Inconsistencies reign as Bulls drop another one

Celtics hold off late push from Bulls (1:17)

The Bulls were down by 16 points in the third quarter and cut the deficit to one-point, but the Celtics hold behind Isaiah Thomas scoring 22 points in a 110-101 victory. (1:17)

BOSTON -- Fred Hoiberg isn't sure what else to say right now. He's frustrated. He's angry. He's sick of watching his team fall into early holes it can't climb all the way out of late. He's tired of seeing the same issues pop up night after night: lack of hustle, lack of offensive movement, lack of defensive rotations. The same flaws that have hampered the Chicago Bulls all season reared their ugly heads again in a disappointing 110-101 loss to the Boston Celtics, their sixth in the past eight games, on Friday night. They got outworked and out-hustled most of the night.

When asked if it was upsetting how many times his team seems to come up soft at certain points in the game, the first-year head coach was blunt in his assessment.

"Yes," Hoiberg said. "Yeah, I am. I am."

Out of all the usual cliches that came out of the dejected postgame locker room, the fact that Hoiberg would acknowledge that kind of major inconsistency is telling. He knows his team can play better, and his players know they can play better, but nobody seems to know how to get everyone back on the same page.

"We're not giving that extra effort to be a championship team right now," Bulls point guard Derrick Rose said.

As has been the case so often this season, the Bulls went through spurts in which it appeared they wanted to play hard and others in which they didn't. They were down by 16 in the third quarter and pulled all the way back to within one with 4:58 left in the fourth. The scariest part for the Bulls is they aren't sure which team is going to show up night after night. Some nights the intensity is there, and some nights it's not.

"We've been digging ourselves a huge hole a lot of these games because we know how talented we are, how well we can score the ball," Bulls swingman Jimmy Butler said. "But defense is all about grit, the will and the want to do so. I don't feel like we want to do so right now."

Why is that?

"I don't know," Butler said. "If you look at our roster, we got guys that can really score the ball. We've got guys with the potential to play defense. We just go out there, and we don't do it. We talk about it, we talk about it a lot, but we got to correct it. It's time to stop talking about it. We've been talking about this all year long."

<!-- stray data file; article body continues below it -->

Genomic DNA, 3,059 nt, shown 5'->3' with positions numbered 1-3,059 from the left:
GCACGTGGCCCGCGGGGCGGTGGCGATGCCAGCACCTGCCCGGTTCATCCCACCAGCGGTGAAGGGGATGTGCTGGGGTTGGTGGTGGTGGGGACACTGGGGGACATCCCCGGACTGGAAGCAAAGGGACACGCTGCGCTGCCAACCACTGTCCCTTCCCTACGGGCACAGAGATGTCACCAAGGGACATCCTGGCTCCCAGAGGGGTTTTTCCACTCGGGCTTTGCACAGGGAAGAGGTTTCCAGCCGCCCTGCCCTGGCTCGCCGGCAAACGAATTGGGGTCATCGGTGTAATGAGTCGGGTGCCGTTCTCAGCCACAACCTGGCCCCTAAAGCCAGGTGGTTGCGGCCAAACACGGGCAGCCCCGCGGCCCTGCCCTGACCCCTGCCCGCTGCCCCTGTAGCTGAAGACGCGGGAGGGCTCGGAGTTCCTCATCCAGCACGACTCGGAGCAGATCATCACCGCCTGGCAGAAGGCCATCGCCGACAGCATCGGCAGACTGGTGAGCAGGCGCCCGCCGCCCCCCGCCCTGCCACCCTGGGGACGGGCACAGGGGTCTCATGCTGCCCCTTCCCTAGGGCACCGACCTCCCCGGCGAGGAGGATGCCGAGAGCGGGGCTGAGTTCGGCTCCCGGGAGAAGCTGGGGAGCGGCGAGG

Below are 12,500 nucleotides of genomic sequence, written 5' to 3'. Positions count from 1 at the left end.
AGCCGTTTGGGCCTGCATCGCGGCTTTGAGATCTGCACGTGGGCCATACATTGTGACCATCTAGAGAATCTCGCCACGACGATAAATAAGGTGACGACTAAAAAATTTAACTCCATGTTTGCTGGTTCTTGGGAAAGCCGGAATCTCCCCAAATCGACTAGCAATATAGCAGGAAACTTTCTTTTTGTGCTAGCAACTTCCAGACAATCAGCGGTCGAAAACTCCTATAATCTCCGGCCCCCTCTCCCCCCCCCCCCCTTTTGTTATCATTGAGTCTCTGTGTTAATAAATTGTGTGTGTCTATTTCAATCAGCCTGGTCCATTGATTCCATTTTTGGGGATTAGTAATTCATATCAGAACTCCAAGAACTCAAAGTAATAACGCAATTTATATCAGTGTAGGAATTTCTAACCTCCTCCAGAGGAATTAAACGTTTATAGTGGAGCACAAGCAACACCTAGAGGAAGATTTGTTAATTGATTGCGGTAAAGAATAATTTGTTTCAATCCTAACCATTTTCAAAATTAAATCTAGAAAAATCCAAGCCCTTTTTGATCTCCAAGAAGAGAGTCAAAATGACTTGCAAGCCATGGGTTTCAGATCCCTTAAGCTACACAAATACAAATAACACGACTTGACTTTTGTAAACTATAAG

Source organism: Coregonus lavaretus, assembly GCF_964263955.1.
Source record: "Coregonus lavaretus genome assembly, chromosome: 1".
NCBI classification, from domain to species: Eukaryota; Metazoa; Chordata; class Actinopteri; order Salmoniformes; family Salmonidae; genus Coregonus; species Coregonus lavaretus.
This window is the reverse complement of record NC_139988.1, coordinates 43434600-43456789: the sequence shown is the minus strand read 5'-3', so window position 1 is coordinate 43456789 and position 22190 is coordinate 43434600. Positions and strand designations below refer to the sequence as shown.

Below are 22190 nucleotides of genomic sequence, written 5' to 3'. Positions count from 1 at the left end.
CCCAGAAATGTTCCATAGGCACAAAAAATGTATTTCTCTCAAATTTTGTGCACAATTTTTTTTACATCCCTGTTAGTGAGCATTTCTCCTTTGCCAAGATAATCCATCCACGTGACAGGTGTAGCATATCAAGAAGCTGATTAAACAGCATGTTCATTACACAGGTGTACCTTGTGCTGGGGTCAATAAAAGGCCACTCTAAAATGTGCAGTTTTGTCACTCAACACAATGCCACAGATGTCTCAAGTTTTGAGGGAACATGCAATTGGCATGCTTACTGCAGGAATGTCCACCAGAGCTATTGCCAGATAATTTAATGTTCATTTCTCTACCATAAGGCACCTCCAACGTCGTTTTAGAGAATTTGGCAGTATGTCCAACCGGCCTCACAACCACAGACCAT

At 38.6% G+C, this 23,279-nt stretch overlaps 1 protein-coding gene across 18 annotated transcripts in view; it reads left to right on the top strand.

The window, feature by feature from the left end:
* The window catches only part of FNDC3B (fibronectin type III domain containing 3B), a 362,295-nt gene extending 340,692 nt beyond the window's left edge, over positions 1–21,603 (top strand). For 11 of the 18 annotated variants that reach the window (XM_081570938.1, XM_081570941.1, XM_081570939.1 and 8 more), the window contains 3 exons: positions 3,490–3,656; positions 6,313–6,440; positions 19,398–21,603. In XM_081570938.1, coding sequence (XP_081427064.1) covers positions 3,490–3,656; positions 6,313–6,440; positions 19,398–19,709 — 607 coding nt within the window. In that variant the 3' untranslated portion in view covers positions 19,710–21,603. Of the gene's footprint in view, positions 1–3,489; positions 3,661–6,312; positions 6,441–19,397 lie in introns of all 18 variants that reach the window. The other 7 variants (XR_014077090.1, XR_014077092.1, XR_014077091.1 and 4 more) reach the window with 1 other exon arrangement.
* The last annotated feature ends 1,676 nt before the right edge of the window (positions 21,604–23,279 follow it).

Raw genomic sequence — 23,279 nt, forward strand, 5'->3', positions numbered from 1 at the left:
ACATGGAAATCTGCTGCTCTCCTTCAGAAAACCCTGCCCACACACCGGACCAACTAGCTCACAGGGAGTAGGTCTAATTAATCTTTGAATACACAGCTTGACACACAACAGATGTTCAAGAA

Aside from lack of communication, the other serious problem is that the Bulls roster that executives Gar Foman and John Paxson built just doesn't seem to be as deep as originally thought. Any team would struggle without Joakim Noah (out for the year after left shoulder surgery), Mike Dunleavy (hasn't played a game this year because of offseason back surgery) and Kirk Hinrich (who missed his third straight game because of a left quad injury), but injuries are part of the game. They happen to everybody at some point.

The problem for Hoiberg is that Nikola Mirotic, Tony Snell and Doug McDermott have struggled all season, and all three appear to be playing with little confidence these days. They were supposed to be the poster children for Hoiberg -- the players who weren't given enough of a chance to produce under Tom Thibodeau -- but all three have struggled all year to make an impact and have hurt the Bulls' chances to win games. The trend continued Friday. Snell and McDermott only took a combined two shots in 40 minutes. Mirotic was 1-for-7 Friday and is 6-for-35 in his past five contests.

"I just tell them to keep being aggressive," Butler said. "We need you to shoot, we need you to be aggressive. So what if your shot's not falling? But you'll never know if they're going to go in if you continually pass them. If you get open shots, you got to take it, you got to stay aggressive. You got to make them guard everybody on the floor. Everybody goes through slumps. I have, Derrick has, Pau [Gasol] has, but it's whenever you get in that gym in your spare time and get yourself out of [the slump]."

Mirotic sat quietly in his locker staring into space after the game. Hoiberg has repeatedly tried to give him chances to produce late in games, and aside from a handful of good performances, the proud 24-year-old has failed to live up to the hype he created with his offensive performances at times the past season. It's gotten to the point where Hoiberg should keep him off the floor, but without Dunleavy's stabilizing presence, there aren't a lot of other options for Hoiberg. McDermott and Snell haven't produced, and Hoiberg has shown no desire to try rookie Bobby Portis in a wing position.

"The thing with Niko, working with him the last couple of days, he's shooting the heck out of the ball in practice," Hoiberg said. "It's continuing to work with him. When he's out on the floor, they guard him. That opens up things. That creates space out on the floor when he's out there. Look, we believe in him, I know his teammates believe in him, and it's going to take a game to see that ball go in the hoop and hopefully get him off and running."

The problem for the Bulls is they've been saying the same thing all year about all three players -- and it hasn't happened.

The bigger issue with this group remains the same as it ever was: They haven't shown the consistency to suggest they can get themselves on track for the rest of the season. Talk is cheap -- something Hoiberg, a basketball lifer, and his players know very well.

"There's such a fine line in this business of being a great team and a very average team," Hoiberg said. "And we teeter on that line."